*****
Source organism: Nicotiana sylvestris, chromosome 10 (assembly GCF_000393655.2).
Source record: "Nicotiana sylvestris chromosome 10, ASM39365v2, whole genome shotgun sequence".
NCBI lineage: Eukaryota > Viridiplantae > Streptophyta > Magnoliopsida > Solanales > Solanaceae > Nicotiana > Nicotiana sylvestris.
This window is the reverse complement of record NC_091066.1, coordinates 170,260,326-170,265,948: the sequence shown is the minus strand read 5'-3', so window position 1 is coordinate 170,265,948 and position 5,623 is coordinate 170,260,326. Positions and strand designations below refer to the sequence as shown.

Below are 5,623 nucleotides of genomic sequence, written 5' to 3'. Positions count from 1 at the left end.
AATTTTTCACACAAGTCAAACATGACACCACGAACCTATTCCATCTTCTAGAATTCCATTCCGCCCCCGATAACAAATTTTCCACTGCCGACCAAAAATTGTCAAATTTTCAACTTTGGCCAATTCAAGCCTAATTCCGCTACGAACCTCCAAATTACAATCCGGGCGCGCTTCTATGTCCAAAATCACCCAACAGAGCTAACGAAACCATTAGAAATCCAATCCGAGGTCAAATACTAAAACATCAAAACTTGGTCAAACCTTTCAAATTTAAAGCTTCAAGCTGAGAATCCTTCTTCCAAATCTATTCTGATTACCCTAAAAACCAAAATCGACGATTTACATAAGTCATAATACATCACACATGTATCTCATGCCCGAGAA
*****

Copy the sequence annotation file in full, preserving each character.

Source organism: Nicotiana sylvestris, chromosome 10 (assembly GCF_000393655.2).
Source record: "Nicotiana sylvestris chromosome 10, ASM39365v2, whole genome shotgun sequence".
NCBI lineage: Eukaryota > Viridiplantae > Streptophyta > Magnoliopsida > Solanales > Solanaceae > Nicotiana > Nicotiana sylvestris.
This window is the reverse complement of record NC_091066.1, coordinates 170,260,326-170,265,948: the sequence shown is the minus strand read 5'-3', so window position 1 is coordinate 170,265,948 and position 5,623 is coordinate 170,260,326. Positions and strand designations below refer to the sequence as shown.

Below are 5,623 nucleotides of genomic sequence, written 5' to 3'. Positions count from 1 at the left end.
AATTTTTCACACAAGTCAAACATGACACCACGAACCTATTCCATCTTCTAGAATTCCATTCCGCCCCCGATAACAAATTTTCCACTGCCGACCAAAAATTGTCAAATTTTCAACTTTGGCCAATTCAAGCCTAATTCCGCTACGAACCTCCAAATTACAATCCGGGCGCGCTTCTATGTCCAAAATCACCCAACAGAGCTAACGAAACCATTAGAAATCCAATCCGAGGTCAAATACTAAAACATCAAAACTTGGTCAAACCTTTCAAATTTAAAGCTTCAAGCTGAGAATCCTTCTTCCAAATCTATTCTGATTACCCTAAAAACCAAAATCGACGATTTACATAAGTCATAATACATCACACATGTATCTCATGCCCGAGAA